- Research staff
- Research skills
- Working collaboratively with others
- Different cultures working together
Different cultures working together
As a researcher you will often find yourself working with people from different sectors, disciplines, other religious backgrounds and countries. Cultural practices based on history, tradition, belief system and use of language vary hugely. This page aims to help you avoid some common pitfalls.
Working with people from different cultural and religious backgrounds
- agree on a common language for work-related communication, both in email and in the office or lab. Both formal and informal communication needs to be understood by everyone working on the project
- avoid metaphors or colloquialisms. These may not be understood by non-native speakers
- be sensitive to cultural and religious beliefs and practices. Make sure that events or social gatherings are appropriate for all (e.g. a team-building lunch may be more inclusive than a drink at the pub)
- when working with colleagues based in another country be aware of the time difference, of different working hours (e.g. siestas) and different holiday periods. Take account of these in scheduling and in planning communications.
Working with people from different disciplines
- particular words and phrases may have different meanings in different disciplines. This may only become apparent through discussion, so be alert to the possibility of misunderstanding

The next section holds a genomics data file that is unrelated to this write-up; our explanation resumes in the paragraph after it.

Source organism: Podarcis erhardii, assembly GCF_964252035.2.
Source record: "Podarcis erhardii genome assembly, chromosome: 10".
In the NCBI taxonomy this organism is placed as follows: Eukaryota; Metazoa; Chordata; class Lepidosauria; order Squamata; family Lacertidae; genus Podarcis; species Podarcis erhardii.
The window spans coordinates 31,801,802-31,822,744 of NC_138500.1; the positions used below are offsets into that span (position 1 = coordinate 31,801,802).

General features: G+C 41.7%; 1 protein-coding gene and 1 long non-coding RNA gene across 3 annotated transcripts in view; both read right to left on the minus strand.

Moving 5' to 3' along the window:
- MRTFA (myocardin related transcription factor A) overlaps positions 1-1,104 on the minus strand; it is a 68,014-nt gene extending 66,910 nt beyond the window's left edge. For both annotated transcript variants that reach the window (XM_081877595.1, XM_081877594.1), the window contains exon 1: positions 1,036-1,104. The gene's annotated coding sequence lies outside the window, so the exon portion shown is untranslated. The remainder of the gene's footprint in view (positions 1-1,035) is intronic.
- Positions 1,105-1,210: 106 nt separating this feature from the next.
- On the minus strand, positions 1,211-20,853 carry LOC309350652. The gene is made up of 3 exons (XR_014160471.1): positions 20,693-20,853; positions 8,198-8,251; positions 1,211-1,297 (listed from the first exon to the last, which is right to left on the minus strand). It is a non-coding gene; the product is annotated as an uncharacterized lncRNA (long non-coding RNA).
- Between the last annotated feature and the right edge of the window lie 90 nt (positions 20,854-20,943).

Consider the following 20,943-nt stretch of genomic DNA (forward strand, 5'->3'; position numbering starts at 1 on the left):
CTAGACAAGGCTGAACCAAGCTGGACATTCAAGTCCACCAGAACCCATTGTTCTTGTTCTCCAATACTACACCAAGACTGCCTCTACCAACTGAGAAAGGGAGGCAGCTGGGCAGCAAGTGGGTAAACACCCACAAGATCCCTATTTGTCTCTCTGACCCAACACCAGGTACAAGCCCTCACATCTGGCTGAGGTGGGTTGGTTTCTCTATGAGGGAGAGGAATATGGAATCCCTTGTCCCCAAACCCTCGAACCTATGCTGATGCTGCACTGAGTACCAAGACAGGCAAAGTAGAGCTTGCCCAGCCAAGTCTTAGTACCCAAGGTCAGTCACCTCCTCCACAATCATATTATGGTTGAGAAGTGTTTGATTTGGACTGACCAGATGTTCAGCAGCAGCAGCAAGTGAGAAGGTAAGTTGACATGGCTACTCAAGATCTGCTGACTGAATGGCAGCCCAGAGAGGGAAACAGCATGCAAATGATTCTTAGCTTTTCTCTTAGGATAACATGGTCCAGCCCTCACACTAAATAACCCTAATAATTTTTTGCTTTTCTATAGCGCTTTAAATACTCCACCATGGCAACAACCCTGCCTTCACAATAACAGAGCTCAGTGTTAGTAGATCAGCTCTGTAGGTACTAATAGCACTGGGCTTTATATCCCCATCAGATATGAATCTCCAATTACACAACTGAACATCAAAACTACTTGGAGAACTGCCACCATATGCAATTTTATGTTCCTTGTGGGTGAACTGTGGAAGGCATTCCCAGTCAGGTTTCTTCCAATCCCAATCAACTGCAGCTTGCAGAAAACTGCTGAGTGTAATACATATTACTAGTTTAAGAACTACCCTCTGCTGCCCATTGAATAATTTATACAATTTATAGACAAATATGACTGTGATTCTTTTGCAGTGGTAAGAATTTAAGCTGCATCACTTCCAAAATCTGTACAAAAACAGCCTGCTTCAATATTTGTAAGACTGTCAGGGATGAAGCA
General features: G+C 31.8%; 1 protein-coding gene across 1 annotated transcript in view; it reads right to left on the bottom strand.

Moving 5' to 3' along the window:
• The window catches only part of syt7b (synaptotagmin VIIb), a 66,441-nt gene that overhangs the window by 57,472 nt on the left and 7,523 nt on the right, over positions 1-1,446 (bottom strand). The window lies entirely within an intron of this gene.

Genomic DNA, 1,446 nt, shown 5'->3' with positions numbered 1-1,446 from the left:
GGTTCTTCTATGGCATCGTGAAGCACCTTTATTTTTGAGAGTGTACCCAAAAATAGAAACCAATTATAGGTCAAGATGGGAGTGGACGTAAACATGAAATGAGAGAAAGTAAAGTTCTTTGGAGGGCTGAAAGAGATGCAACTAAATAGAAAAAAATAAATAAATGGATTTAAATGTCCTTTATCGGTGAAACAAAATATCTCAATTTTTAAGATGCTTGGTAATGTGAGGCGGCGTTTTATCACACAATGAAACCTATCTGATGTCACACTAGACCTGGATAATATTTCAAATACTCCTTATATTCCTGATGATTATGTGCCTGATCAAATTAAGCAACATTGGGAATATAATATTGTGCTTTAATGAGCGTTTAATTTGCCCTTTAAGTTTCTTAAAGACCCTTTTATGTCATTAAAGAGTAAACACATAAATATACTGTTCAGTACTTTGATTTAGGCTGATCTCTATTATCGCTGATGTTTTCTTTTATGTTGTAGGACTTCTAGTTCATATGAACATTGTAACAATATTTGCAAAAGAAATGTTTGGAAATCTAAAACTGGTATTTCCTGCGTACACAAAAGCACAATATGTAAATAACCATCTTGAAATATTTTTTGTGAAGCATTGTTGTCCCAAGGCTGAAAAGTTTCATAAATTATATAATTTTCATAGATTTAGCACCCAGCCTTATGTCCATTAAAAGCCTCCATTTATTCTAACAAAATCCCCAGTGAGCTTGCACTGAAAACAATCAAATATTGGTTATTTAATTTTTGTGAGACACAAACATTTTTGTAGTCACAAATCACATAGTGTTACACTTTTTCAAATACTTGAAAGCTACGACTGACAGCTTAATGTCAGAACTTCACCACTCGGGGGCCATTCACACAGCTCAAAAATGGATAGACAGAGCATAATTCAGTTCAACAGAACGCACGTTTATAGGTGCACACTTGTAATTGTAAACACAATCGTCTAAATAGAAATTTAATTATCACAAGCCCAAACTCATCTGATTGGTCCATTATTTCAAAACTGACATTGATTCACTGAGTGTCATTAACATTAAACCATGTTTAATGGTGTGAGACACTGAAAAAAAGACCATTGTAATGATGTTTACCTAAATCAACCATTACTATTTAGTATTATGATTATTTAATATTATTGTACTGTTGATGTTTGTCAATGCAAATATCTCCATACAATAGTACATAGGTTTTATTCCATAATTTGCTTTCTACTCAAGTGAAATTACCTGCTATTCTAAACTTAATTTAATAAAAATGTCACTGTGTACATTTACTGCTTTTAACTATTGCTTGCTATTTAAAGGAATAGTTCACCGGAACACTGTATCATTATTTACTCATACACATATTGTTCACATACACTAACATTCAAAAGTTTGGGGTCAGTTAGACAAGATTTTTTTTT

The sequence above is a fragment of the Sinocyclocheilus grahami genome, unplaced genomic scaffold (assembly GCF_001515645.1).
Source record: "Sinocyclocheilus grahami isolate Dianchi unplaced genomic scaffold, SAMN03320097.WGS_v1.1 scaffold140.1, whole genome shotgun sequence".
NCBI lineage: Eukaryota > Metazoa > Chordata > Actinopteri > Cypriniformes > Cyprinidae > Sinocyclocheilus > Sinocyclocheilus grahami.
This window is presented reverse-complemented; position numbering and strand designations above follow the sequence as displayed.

- researchers from different disciplines may have different approaches to data collection and data analysis. Identify and explore these. If you can, apportion responsibility for different parts of the project. Respect and value the diversity of approach that this brings. If this is not feasible, try to negotiate an approach to data collection and analysis that the majority is happy with
- different disciplines have different protocols for listing authors on research publications. Some list authors alphabetically, others on the basis of their contribution to the project. Make sure you agree an approach before the research begins.
Working with people from different employment sectors
- particular words and phrases may have different meanings in different employment sectors. Be alert to the possibility of misunderstanding
- different employment sectors may have different working practices, including preferred communication methods (email? telephone?). Check which ones to use
- different employment sectors may have different holiday periods (e.g. public holidays, ‘shut down’ periods). Check on these when setting deadlines
- institutions that are not research-led will have non-research priorities. These may take their focus away from the project. Allow for this in scheduling
- different employment sectors may have different expectations of the research output (e.g. a report ‘selling’ a particular point of view rather than an objective academic paper). Make sure that you are aware of and happy with this!
Comment on this page.